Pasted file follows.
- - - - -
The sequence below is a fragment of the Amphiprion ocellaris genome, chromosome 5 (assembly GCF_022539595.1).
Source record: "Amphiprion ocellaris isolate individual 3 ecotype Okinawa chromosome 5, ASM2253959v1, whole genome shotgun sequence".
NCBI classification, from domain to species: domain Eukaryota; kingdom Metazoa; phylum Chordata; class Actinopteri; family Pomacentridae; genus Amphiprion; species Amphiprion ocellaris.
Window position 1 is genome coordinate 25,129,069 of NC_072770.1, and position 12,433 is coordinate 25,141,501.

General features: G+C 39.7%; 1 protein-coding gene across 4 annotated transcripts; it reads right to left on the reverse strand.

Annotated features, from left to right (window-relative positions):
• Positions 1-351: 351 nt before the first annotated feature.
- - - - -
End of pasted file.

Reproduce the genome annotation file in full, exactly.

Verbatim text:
The sequence below is a fragment of the Amphiprion ocellaris genome, chromosome 5 (assembly GCF_022539595.1).
Source record: "Amphiprion ocellaris isolate individual 3 ecotype Okinawa chromosome 5, ASM2253959v1, whole genome shotgun sequence".
NCBI classification, from domain to species: domain Eukaryota; kingdom Metazoa; phylum Chordata; class Actinopteri; family Pomacentridae; genus Amphiprion; species Amphiprion ocellaris.
Window position 1 is genome coordinate 25,129,069 of NC_072770.1, and position 12,433 is coordinate 25,141,501.

General features: G+C 39.7%; 1 protein-coding gene across 4 annotated transcripts; it reads right to left on the reverse strand.

Annotated features, from left to right (window-relative positions):
• Positions 1-351: 351 nt before the first annotated feature.